Another barrier: Bicycling takes time. And this is something that, by the numbers, women have less of than men. In 2004, employed women reported an average of one more hour of housework per day than their employed male counterparts. These same employed women reported twice the time spent caring for young children. Employment status being equal, we have more household duties and are far more likely than men to be caregivers for aging relatives.

These kinds of responsibilities add up to more complicated transportation needs. Women make more trips than men, with diverse kinds of trips chained together. And twice as many trips as men's are at the service of passengers -- that is to say, the school drop-off, soccer practice, and the play date wedged in there between the grocery run and the commute to work (see pages 15 and 16 of this paper). No wonder the minivan is inextricably linked with motherhood in America.

We can hope that one day none of these duties will be tied to gender. Until then, statistically, if you're a woman, biking is going to be less accessible to you than for your statistical male counterpart.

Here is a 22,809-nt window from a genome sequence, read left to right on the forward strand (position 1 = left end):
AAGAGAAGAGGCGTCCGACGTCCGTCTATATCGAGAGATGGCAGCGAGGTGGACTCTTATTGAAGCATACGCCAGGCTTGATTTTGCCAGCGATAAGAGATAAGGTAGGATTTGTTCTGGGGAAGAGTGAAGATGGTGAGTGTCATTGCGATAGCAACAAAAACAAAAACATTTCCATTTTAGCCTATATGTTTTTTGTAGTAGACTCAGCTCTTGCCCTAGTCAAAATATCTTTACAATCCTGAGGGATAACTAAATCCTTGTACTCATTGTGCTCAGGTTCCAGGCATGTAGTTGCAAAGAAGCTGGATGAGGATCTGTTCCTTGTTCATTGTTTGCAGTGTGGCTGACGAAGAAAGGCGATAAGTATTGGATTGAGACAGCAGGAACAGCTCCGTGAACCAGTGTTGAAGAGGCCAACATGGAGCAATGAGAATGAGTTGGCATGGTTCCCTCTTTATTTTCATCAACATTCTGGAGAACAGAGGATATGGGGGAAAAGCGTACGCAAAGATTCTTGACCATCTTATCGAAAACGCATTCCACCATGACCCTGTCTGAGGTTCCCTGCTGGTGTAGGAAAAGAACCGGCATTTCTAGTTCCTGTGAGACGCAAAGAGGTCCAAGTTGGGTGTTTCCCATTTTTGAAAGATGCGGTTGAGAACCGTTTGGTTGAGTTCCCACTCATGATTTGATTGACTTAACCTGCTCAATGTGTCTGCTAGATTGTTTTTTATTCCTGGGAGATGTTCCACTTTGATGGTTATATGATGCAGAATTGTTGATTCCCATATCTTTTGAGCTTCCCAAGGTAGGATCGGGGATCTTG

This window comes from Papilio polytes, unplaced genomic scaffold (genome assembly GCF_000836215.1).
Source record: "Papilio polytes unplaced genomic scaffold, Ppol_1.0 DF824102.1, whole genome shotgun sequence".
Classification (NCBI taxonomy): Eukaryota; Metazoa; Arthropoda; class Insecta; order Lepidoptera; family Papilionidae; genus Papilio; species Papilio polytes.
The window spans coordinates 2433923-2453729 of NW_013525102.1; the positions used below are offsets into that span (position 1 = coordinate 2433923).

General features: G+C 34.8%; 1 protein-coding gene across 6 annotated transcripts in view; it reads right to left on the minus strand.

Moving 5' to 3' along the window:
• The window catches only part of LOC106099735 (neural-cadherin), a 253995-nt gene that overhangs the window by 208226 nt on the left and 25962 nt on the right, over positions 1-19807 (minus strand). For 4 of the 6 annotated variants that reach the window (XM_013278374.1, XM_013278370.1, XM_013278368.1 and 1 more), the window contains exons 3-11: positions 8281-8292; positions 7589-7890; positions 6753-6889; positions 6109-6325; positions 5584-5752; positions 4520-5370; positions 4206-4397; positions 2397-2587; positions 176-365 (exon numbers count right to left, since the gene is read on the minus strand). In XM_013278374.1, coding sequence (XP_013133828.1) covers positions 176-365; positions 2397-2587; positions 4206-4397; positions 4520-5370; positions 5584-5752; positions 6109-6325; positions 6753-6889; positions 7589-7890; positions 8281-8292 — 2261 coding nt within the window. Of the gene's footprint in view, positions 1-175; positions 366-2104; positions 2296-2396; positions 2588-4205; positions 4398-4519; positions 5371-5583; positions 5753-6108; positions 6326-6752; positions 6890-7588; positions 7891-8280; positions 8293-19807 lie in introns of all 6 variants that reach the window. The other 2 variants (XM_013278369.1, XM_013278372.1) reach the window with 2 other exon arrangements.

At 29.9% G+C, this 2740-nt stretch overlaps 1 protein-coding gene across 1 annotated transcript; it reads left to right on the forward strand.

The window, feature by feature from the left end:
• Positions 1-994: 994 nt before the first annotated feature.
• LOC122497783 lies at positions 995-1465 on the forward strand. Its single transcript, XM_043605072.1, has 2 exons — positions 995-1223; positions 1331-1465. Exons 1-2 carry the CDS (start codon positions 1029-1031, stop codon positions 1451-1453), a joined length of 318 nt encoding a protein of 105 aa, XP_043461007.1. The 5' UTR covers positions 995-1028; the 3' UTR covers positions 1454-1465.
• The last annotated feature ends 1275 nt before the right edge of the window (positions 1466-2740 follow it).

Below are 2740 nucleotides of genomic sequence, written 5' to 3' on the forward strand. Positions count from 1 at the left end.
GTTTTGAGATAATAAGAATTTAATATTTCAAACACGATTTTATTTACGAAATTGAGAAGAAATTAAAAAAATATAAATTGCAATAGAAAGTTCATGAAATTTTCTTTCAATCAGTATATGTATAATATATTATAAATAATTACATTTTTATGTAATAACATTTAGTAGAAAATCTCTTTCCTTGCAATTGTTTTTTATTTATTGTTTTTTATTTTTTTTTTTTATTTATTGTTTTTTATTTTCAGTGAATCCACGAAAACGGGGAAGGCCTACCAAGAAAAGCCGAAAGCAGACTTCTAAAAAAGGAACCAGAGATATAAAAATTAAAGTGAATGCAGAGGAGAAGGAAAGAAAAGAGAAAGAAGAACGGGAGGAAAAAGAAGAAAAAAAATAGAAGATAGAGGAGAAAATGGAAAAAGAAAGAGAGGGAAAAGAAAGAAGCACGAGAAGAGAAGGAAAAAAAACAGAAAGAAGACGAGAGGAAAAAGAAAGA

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by BNA » Wed Jul 06, 2011 10:45 am

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Re: Cycling's gender gap

Postby activemum » Wed Jul 06, 2011 10:45 am

Thanks for the post. We have come a long way towards equal pay/rights/status of women, but still have a long way to go.

One of the perks of the cycling gender gap is that during large cycling events (such as Around the Bay) the queue at the womens loos is much shorter than the mens! I'm not complaining about that! :)
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Re: Cycling's gender gap

Postby Christine Tham » Wed Jul 06, 2011 7:04 pm

This doesn't make sense to me. Women earn less, therefore they are less likely to ride?